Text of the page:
Monday, February 7, 2011
Third time's a charm? To be honest, this hasn't been my favorite semester of Glee, musically-speaking. But by the end I came to appreciate the rare moments when the show got off those crutches of straight-up reenactment and put its own stamp on music.
Previously on But What She Said: Quinn's rendition of "You Keep Me Hangin' On" and the cast's set at Sectionals topped the charts for last fall, and then Artie's bittersweet fantasy "Safety Dance" and Vocal Adrenaline's "Bohemian Rhapsody" montage rocked the back nine.
Season 2 has been even more volatile than the first, with an episode that barely bothers to contrive reasons for the cast reenacting Britney Spears' "greatest" hits and another where the cast take on The Rocky Horror Picture Show that thinks it has something interesting to say about "adult" material and male body-image issues but consistently undercuts its own arguments. All the while the creators cling to the notion that Glee is musically four-quadrant, because every once in a while Puck breaks out his guitar and reminds us that music wasn't always so photoshopped. Meanwhile the show quickly transformed from Tales of Horror with Rachel and Finn into the Kurt Hummel Variety Hour, which has been great on balance but ignores the ensemble bursting with talent. We also met Sam Evans, who's much cuter when quoting Na'vi and discussing comics than strumming his abs (not that I mind), and Coach Beiste, who Glee has victimized and valorized in equal measure, all without realizing it, like a good, little progressive. All caught up?
Honorable mentions, in chronological order:
"Le Jazz Hot!," "Sing," and "Lucky" - Episode 4, "Duets"
These three duets were too outstanding to drop one for tawdry reasons of mere stratification: first there's Kurt's community theater-aided production of Victor/Victoria, then Mike turning his vocal insecurity into an advantage with the help of Tina, and finally a laid-back Jason Mraz charmer that forces fast friends Sam and Quinn to sing about being both best friends and lovers, which kinda shows all their cards, but this is high school, and Sam's less smooth than he thinks and Quinn's less world-weary than she thinks, so not only is it believable, but it earns Glee some real complexity points.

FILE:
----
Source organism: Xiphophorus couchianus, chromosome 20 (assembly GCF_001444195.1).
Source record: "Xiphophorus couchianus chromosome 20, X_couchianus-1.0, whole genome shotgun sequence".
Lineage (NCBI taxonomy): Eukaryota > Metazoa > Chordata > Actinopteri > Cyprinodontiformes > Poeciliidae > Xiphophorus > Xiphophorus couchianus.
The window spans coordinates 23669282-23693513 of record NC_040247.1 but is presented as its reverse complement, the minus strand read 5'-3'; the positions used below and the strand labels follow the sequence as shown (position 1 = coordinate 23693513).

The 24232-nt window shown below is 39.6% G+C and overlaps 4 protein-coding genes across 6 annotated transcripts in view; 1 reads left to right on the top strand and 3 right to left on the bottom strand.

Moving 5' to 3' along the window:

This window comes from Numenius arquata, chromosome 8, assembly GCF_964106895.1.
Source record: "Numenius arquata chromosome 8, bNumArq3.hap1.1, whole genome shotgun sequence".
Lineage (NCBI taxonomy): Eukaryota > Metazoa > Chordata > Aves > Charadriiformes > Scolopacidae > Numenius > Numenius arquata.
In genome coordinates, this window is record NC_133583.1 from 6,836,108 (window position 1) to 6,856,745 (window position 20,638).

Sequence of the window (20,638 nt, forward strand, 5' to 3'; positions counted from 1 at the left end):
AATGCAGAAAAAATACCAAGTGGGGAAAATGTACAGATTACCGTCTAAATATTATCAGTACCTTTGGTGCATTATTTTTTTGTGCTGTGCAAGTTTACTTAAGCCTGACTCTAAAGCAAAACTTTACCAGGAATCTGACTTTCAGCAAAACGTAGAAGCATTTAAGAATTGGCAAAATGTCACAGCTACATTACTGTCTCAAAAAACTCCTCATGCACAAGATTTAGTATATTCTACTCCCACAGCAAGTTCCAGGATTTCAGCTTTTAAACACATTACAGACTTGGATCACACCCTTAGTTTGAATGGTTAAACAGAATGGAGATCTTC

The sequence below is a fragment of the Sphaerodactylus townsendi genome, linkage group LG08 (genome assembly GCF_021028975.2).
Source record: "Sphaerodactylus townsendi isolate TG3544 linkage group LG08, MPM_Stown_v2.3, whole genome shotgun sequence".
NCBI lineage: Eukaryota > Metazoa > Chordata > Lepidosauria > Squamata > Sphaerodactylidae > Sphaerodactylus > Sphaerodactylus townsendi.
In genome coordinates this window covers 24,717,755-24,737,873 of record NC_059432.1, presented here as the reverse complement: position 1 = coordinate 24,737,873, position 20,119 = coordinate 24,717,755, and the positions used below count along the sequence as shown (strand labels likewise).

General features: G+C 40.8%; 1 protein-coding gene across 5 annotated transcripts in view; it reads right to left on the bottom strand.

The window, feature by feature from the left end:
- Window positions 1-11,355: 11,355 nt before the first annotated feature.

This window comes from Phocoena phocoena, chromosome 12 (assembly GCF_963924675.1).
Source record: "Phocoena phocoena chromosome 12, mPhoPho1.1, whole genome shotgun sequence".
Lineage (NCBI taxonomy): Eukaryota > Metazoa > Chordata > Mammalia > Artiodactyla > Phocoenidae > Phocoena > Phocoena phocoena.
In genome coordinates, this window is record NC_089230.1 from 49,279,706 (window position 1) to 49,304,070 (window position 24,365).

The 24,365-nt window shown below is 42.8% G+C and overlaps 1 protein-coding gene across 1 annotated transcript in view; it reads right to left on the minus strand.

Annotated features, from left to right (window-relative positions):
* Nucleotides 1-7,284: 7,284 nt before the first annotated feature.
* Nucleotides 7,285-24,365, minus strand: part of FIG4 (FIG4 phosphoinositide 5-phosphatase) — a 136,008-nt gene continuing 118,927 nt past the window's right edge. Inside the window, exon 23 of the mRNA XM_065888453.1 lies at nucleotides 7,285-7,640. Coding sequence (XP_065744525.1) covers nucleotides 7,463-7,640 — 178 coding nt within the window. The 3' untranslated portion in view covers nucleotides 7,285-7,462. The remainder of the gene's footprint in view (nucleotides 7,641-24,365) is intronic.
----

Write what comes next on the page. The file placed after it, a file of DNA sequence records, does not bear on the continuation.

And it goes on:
"Get Happy / Happy Days are Here Again" - Episode 4, "Duets"
The first shot of this sequence is Brittany pushing a meatball across the plate with her nose, which already rockets the number into the pantheon. But the exquisite joy of this number is its irony: nobody's happy on this show, least of all the singers who have parlayed to sing this call to joy medley that's more sonically wistful than truly joyous. The grimaces temporarily soften, but that hardly alters the fortunes of all the Lima lonely.
"Start Me Up / Livin' on a Prayer" - Episode 6, "Never Been Kissed"
An execrable episode that features as its climax Will kissing a woman he's not attracted to as a way of solving her never-been-kissed problem—cured!—and the boys singing for the masculine female football coach they bullied into quitting—bygones!—has its sentence commuted by this ridiculous number where the girls go biker-glam. It's the rare moment of unadulterated fun that sees Santana forget how much she hates Rachel.
"Sway" - Episode 8, "Furt"
This is the perfect place for Will, singing in the background, alone (or at least with people his own age), showing off for an audience instead of his students, and striving to sexy up the squarest numbers imaginable. And as a film snippet, it's nice to see all the kids enjoying life together for once, all those cutaways enlivening what could be a shoehorned musical sequence of a song more appropriate to the bookstore than a party.
"Baby, It's Cold Outside" - Episode 10, "A Very Glee Christmas"